If there is one thing that most of us hate during a job search, or in almost any aspect of our lives, it’s feeling vulnerable. Lawyers, as a group, particularly despise vulnerability. After all, lawyers spend their time defending against attacks, right?
Even those of you looking for an alternative career to law, you don’t want to feel uncertain, unsure, or unsettled—trust me, when you talk to me, you all want the magic map that takes you to the instantly empowering, successful career that just happens to be not practicing law. You definitely don’t want to feel open to damage (from exploration that doesn’t pan out) or attack (from people around you judging).
One of the ways we combat vulnerability is by numbing out, according to Dr. Brene Brown, author of The Gifts of Imperfection: Letting Go of Who We Think We Should Be and Embracing Who We Are (Hazelden, 2010). I recently stumbled upon her TED talk, The Power of Vulnerability, and truly, it will be the best .3 billable hours you will spend today. Maybe you can call it client development on your timesheet, but however you do it, watch it.
There are so many ways to numb out in our culture. Indeed, one could argue that much of our culture exists for no reason other than numbing out.
How To Tell You’re Numbing Out
Lawyers are particularly good at getting numb, because they have a good chunk of disposable income. Money enables numbing out really, really effectively. With money, you can buy some pretty stunning distractions:
- TVs bigger than some kitchens and bathrooms;
- iGadgets that let you text, surf, play games, find/read/listen to whatever you like;
- exotic vacations that take lots of planning;
- nice homes and lives that need filling with stuff; and
- exquisite foods that take extensive searching out,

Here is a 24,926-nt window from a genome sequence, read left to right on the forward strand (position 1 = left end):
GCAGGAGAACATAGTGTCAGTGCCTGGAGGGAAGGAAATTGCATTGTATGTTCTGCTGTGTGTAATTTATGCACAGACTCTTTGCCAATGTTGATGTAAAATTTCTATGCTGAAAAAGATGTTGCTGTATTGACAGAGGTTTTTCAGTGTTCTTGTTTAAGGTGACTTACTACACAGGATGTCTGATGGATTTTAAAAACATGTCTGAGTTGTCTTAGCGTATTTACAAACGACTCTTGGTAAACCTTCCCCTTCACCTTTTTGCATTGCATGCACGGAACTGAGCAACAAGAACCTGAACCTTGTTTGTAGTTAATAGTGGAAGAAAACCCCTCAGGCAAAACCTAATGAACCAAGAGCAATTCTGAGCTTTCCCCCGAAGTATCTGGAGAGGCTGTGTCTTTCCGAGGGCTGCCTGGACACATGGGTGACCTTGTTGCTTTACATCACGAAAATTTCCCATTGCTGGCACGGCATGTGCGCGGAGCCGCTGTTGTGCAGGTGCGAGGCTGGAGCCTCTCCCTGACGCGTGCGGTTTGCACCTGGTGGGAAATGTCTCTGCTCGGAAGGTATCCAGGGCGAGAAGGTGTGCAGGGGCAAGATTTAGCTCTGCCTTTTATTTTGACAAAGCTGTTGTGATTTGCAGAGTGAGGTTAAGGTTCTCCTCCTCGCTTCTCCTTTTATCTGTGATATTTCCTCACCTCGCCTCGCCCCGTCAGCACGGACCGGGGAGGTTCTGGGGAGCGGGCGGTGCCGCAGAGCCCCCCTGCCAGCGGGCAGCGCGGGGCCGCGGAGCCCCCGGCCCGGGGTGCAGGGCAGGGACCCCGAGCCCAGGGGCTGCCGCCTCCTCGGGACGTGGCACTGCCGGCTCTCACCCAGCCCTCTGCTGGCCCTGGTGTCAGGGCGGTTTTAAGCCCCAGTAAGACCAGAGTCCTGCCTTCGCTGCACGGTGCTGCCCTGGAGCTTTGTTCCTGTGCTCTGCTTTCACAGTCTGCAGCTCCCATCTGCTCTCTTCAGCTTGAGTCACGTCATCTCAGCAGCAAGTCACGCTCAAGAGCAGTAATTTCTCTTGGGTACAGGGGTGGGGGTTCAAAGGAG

just to name a few.
None of these things is inherently bad—or good. Sometimes, a little distraction is just the thing when we’re overwhelmed with emotion and need to calm down so we can cope and address the problem.
But lawyers, especially, have allowed their workplaces and profession to become so toxic and damaging that if we really let ourselves experience the emotions they stir up, that feels like the only thing we’d have time for—experiencing the awfulness. Rather than confronting that problem directly, and actually fixing the dysfunctional elements, we’ve chosen the path of distraction.
I get that, because change is incredibly hard work. Even those who see the need for change and want to change find it difficult; trying to convince those who don’t see a need for change that they actually need to do something different is like scaling a cliff without a rope.
No Sorrow, and No Joy
Problem is, Brown says, you can’t choose which emotions to numb—all of them decline. Becoming numb to pain also means you become numb to joy. Think about when you’ve had your mouth numbed for dental work: You can’t feel the pain of the drill, and you also can’t feel a lover’s soft caress of your cheek.
Being cut off from your joy means you have no idea what direction to head when you decide you need out of the toxic environment of law. That’s one of the reasons I spend probably 50% of my time working with clients on ways to tap into what fires them up. They can be so cut off from their own joy, they simply don’t know anymore what joy is for them.
This week, try noticing how often you numb out, through food, alcohol, entertainment, or spending. No need to judge it, just notice it. You might also notice what sets off that need to numb out. Maybe it’s not your job, per se, but one particular boss/colleague/situation. Maybe it’s a relationship outside of work. For now, just notice.
And if you find yourself feeling more strongly, either positive or negative—super! That means your numbness is wearing off. I’ll talk next week about how to handle that.
Jennifer Alvey is a recovering lawyer who coaches unhappy attorneys to numb out less and find joy, both in their work and their lives. She offers discounted sample coaching sessions so you can find out how coaching can help you become more alive and more joyful. Email Jennifer at firstname.lastname@example.org to schedule your session today.